ASK THE KILDARE DOC: Reader thunderstruck by a lifelong phobia of storms

Advice column with Dr Eddie Murphy

Leinster Leader reporter

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ASK THE KILDARE DOC: Reader thunderstruck by a lifelong phobia of storms

Symptoms of astraphobia include a fear of thunder and lightning, can worsen when the sufferer is alone

Anne writes: I am really hoping you can help me. I have been suffering quite badly with what I can best describe as a weather phobia for years now and I really want to find help.

I have always been afraid of thunder and lightning, since childhood, and I am now in my 50s. As a child, my mother was very afraid of thunder and would get us to hide with her under the blanket, rug etc.

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However, it has become increasingly worse and has really taken over my life. It was after the birth of my first child, who is over 30 now, that it really went from a fear to what I would feel is a phobia. I have two adult children and my phobia has been a part of their lives, unfortunately. I cannot control it and I will not go places because of it.

I would constantly listen to the weather forecast and at first mention of thunder or thundery showers, I am in real fear. Sometimes a truck will pass by and the noise will terrify me because I think it is thunder. I don't want to be in the house on my own and I don't want to be outdoors if it does happen. I would not even be able to go to or from the car to the door if I felt it was nearby. I don't want to go on holiday as I am afraid that there will be a storm while I am on a flight or that I will get caught outdoors in a storm.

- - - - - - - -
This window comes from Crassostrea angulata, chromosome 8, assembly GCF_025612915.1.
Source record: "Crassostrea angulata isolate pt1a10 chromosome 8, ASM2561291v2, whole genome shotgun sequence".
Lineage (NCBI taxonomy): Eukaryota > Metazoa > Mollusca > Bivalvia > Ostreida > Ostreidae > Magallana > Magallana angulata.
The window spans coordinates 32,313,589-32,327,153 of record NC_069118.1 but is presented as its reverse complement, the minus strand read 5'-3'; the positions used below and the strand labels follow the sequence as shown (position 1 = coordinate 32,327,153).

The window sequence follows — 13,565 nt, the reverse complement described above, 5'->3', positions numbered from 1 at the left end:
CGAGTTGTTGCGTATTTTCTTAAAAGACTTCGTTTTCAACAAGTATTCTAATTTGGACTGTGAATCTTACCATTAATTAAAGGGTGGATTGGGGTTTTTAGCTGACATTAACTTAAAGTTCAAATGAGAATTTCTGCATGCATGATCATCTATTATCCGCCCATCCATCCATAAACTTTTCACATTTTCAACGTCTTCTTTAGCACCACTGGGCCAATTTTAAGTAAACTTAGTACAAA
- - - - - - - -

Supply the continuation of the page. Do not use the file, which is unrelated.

If there is any mention of thunder in the forecast, then I have to think how I am going to get to and from work etc.

If it happens while I am driving I am terrified. I worry about keeping other people safe from it too, even though neither my husband nor children fear it. I always told them from when they could understand that this was my irrational fear and did not mean there was real danger, but I am sure I have been a poor role model. I would have a fear of loud noises in general, but don't know which is chicken or which is the egg at this point. I would feel my heart is going to stop with fright if there was a loud bang from balloons etc, and am terrified of gas for the same reason.

The weather forecast rules my life and I live in terror if there is any mention of it.

Every time there is a heavy downpour of rain I am terrified. I am very ashamed of my irrational fear but eventually, after years I mentioned it to my GP but she only said that they cannot recommend any particular therapies? Money is not plentiful so I would need to be fairly sure that I am trying something that might help and that would not be prohibitively expensive. I really want to finally tackle this and start to live a more normal life.

Dr Eddie responds: Anne, my heart goes out to you. First you are not alone and not the first person I have met with this type of specific phobia, known as astrophobia. I can feel the distress in your email. What makes it a phobia and not just fear is that you have:

l Excessive Fear: You exhibit excessive, persistent and intense fear triggered by thunder/ lightning.